lecture: Decoding the LoRa PHY

Dissecting a Modern Wireless Network for the Internet of Things

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LoRa is an emerging Low Power Wide Area Network, a new class of wireless technology designed to connect everything from streetlights to intelligent mousetraps. I will discuss the design and security implications of LPWANs, dive deep into the LoRa PHY, and demonstrate sniffing and injection with an open source LoRa transceiver built on commodity Software Defined Radio tools.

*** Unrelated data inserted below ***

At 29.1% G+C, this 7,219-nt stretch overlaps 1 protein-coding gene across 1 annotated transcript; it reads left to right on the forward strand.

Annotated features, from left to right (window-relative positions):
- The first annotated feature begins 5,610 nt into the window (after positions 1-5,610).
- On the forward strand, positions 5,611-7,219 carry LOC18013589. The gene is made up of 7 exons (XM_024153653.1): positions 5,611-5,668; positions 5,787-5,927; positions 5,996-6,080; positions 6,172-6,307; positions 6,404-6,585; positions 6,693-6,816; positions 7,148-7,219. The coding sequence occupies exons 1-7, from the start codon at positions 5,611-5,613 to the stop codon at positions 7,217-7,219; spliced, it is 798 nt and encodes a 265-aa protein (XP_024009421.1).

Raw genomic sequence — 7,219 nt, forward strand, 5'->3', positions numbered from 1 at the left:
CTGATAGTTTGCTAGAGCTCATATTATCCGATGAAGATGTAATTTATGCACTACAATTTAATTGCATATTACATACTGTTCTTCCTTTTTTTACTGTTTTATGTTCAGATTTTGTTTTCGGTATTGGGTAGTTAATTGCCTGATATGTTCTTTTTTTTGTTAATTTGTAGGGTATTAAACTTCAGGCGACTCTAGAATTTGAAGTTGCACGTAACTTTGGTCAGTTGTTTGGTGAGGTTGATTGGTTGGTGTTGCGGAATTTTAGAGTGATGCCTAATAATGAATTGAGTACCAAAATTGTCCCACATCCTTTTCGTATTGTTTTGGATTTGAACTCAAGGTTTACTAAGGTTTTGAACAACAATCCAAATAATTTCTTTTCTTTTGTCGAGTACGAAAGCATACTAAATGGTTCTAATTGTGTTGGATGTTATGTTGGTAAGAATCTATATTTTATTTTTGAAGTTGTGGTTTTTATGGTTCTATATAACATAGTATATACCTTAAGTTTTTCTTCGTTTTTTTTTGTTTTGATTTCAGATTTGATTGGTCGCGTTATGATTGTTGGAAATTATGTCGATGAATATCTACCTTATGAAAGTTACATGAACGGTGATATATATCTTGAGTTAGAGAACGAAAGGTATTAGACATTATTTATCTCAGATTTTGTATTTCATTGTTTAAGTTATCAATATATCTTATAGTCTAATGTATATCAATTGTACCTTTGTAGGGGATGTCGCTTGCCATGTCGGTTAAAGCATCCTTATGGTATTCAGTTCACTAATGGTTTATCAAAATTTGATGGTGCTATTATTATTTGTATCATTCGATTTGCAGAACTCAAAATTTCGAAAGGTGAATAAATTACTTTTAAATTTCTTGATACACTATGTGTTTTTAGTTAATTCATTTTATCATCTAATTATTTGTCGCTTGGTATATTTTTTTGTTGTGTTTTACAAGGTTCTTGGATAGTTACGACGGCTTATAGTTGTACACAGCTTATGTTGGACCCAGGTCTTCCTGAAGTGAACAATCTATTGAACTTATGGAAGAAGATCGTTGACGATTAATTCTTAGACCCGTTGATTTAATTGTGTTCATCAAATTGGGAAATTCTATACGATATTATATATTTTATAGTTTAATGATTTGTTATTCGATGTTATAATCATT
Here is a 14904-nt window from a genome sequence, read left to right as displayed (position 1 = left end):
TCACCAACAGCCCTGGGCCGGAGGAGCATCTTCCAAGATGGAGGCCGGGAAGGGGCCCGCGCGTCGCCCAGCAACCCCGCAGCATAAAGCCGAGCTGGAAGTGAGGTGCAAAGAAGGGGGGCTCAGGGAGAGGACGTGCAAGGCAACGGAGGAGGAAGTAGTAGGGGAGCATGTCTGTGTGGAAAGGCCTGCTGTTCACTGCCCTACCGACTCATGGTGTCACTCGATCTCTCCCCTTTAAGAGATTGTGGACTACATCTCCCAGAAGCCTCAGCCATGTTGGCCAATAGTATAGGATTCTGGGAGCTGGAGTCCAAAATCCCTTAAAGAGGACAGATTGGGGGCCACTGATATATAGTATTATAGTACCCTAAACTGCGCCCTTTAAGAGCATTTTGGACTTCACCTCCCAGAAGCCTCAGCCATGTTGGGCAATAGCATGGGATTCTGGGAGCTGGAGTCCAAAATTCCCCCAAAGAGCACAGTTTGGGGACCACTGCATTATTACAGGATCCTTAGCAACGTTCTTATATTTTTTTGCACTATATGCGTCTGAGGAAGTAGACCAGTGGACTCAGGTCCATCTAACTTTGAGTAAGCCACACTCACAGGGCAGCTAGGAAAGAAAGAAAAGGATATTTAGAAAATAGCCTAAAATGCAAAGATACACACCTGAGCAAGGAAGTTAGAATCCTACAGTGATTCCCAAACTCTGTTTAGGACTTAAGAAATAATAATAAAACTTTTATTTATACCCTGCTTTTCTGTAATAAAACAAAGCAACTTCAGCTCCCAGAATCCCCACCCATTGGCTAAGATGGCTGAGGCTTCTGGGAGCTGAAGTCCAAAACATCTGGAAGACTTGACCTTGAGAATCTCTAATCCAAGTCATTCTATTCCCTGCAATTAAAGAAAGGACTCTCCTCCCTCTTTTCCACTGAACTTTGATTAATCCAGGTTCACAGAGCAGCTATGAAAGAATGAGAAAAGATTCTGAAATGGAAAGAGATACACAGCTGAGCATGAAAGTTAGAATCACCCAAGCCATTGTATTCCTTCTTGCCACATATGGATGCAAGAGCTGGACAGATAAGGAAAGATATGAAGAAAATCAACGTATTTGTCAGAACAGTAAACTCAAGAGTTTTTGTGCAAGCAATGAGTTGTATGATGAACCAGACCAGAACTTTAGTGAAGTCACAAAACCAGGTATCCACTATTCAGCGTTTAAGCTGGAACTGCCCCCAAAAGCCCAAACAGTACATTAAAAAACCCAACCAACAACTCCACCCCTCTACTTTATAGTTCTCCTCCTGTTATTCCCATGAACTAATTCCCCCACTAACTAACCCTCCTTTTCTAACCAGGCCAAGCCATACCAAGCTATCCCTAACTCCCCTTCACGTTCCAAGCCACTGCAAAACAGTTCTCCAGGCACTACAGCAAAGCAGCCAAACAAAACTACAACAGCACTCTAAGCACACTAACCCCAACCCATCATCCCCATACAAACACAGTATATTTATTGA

This talk will demonstrate techniques for decoding the LoRa PHY layer and will introduce gr-lora, an open source implementation of the protocol. LoRa is a Low Power Wide Area Network (LPWAN), an emerging class of wireless technology optimized for embedded and Internet of Things focused applications. LoRa is unique because it uses a chirp spread spectrum modulation that encodes data into RF features more commonly encountered in RADAR systems. LoRa is also designed to operate in unlicensed ISM frequency bands, both avoiding costly spectrum licensing requirements and democratizing long-range network infrastructure to consumers and new commercial operators alike. After briefly introducing the audience to LPWANs, I will walk through the SDR and DSP techniques required to demodulate and decode LoRa packets. In addition I will discuss gr-lora, an open-source implementation of the PHY that can be leveraged to design LoRa security test tools and drive future research.

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